PHOENIX — With their third-best three-point defense in the league, the Phoenix Suns had room for concern in the first six quarters following a four-day break. The Golden State Warriors hit 8-of-20 from deep against the Suns, though that’s reasonable considering their strengths.
But the Philadelphia 76ers?
“Before the game we were talking, they were a poor shooting team,” point guard Goran Dragic said. “Go under every screen. Tonight they made their shots.”
Phoenix allowed their Saturday night opponent to hit 9-of-16 first-half threes, and Philly was right in it with a 60-59 score heading into the break of what would become a 115-101 win for the Suns. Coming out of halftime, the Suns seemed ill fit to make any changes. P.J. Tucker switched onto red-hot point guard Michael Carter-Williams, but he went under a screen — as directed — in the first minute of play as the rookie hit a straight-away bomb. Thirty-seven seconds later, Thaddeus Young added another triple, and all of a sudden it was a game.
Really, it wasn’t.
Philadelphia would miss its final 11 three-point attempts.
The Sixers came into the game third-to-last in the league by hitting 32.7 percent of their long shots. Phoenix was the third-best team by allowing just 32.8 percent. In the end, that trend evened out despite the 76ers starting off 11-of-18.
“Obviously, our defensive assignments were to go behind (the screen) but even when we go behind you are still supposed to go up, you’re not just supposed to give them the shots,” coach Jeff Hornacek said.
And once the three-ball stopped dropping, it was all over for the Sixers. Phoenix heated up in the fourth quarter behind Marcus Morris going 3-for-6 behind the arc and scoring 11 of his 18 total points as the Suns stretched out a 88-81 lead after three. But that seven-point lead was also thanks to defense at the rim.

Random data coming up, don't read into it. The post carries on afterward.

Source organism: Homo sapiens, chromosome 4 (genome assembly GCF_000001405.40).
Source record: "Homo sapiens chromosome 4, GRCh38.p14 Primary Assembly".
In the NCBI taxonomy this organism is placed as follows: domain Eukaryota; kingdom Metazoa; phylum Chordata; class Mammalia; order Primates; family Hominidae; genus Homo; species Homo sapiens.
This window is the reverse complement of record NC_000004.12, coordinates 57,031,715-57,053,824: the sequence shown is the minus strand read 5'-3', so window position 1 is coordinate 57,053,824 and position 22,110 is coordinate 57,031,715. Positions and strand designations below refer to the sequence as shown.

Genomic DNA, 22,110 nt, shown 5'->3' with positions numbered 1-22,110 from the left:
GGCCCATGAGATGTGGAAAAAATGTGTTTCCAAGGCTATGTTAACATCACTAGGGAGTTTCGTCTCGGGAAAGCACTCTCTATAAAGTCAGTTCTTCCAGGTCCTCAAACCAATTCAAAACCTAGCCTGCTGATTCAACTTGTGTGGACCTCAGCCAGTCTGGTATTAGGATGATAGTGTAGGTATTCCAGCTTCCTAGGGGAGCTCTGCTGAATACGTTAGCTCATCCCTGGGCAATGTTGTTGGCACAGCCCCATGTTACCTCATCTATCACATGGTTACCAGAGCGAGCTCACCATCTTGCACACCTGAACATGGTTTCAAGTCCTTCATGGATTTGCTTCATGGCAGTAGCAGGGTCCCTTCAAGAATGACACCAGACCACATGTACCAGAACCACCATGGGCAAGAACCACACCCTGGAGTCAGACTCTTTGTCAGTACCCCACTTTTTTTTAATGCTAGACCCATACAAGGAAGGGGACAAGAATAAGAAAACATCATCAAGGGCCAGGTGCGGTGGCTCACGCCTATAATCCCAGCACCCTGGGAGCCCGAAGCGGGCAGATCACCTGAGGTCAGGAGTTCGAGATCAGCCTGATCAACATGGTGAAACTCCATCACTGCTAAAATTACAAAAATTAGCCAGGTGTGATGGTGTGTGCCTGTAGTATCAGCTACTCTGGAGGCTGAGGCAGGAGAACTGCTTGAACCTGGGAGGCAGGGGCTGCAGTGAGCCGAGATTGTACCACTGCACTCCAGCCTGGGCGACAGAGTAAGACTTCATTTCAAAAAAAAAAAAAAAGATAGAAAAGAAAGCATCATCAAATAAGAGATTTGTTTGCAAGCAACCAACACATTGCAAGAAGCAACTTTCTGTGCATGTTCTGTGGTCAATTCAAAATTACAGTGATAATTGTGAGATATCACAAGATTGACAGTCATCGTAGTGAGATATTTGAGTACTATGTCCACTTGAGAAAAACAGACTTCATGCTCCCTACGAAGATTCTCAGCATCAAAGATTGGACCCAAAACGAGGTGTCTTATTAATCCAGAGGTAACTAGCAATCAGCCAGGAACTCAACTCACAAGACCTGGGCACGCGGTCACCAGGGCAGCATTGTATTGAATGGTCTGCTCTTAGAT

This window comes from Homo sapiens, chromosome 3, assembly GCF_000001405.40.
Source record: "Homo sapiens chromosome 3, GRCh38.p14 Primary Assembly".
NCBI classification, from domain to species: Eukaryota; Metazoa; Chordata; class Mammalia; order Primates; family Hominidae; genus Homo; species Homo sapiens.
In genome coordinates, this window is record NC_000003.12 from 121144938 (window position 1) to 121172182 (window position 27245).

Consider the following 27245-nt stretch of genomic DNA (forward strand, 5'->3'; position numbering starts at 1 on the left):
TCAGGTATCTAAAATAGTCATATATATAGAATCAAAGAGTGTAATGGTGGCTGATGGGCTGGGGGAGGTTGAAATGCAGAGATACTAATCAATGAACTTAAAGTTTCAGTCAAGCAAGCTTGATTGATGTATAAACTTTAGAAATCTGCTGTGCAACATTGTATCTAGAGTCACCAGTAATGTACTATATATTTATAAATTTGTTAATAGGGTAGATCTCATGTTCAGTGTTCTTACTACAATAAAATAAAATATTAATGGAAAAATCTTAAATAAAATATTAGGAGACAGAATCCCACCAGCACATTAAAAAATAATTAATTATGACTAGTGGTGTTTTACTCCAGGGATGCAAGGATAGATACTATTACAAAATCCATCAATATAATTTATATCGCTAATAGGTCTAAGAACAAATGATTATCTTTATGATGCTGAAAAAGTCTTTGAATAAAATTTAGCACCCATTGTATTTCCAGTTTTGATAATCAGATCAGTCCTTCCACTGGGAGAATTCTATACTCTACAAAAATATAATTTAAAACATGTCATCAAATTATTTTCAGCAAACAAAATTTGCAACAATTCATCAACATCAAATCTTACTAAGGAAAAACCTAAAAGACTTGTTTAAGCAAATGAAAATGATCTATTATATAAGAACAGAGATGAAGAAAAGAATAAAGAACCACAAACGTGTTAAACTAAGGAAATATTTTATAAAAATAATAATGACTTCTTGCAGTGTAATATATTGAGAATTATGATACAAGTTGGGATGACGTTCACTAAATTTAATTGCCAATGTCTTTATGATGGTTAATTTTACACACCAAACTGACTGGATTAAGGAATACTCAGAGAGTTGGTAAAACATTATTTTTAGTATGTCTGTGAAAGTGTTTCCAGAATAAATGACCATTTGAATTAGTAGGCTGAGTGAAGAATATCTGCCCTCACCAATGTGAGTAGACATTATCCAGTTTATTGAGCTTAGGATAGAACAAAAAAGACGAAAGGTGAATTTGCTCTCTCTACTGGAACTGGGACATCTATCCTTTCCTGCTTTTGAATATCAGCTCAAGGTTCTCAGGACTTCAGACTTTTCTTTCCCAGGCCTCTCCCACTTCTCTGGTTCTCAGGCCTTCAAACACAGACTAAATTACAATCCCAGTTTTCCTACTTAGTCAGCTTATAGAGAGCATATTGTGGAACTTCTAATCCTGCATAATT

As it has been in the last several games, Miles Plumlee was a stellar rim-protecting big man who only looked bad by failing to cover two threes by Philadelphia center Spencer Hawes in the first half. And, you know, it’s hard to imagine Hawes takes four threes a game and shoots 43 percent on the year.
Not only was Plumlee a force on the boards, finishing with 13 rebounds, or a presence at the cup by recording three blocks. He was a go-to offensive weapon for Hornacek, whose Suns were struggling to hit shots as they did a night prior.
“We want to go in there to him,” Hornacek said. “We weren’t shooting the ball well either so we were trying to get the ball into him a little more.”
The second-year pro left the game in the second half to receive seven stitches on his chin after falling on a blocked shot.
“That block I went for, my feet came out from under me and I fell down, just busted it open,” Plumlee said after returning to close out the game.
The Suns held the Sixers to 38.9 percent shooting for the game, and the defensive switch of Tucker on Carter-Williams wore down the slender rookie point guard, who against Tucker could only hit 3-of-10 shots in a forced third quarter.
In the end, the three-point defense seemed to find itself, although it’s an expectation against the 76ers.
“I don’t think we played a great game tonight,” Hornacek said. “We got to get better. We have any hopes of making the playoffs, we’ve got to buckle it up. I think our positions, I think we were sloppy in the first half. We had balls being knocked out of our hands, we had turnovers.”
The Suns finished with 21 turnovers leading to 27 points. But unlike a year ago, a very flawed game resulting in a win is not something to complain about.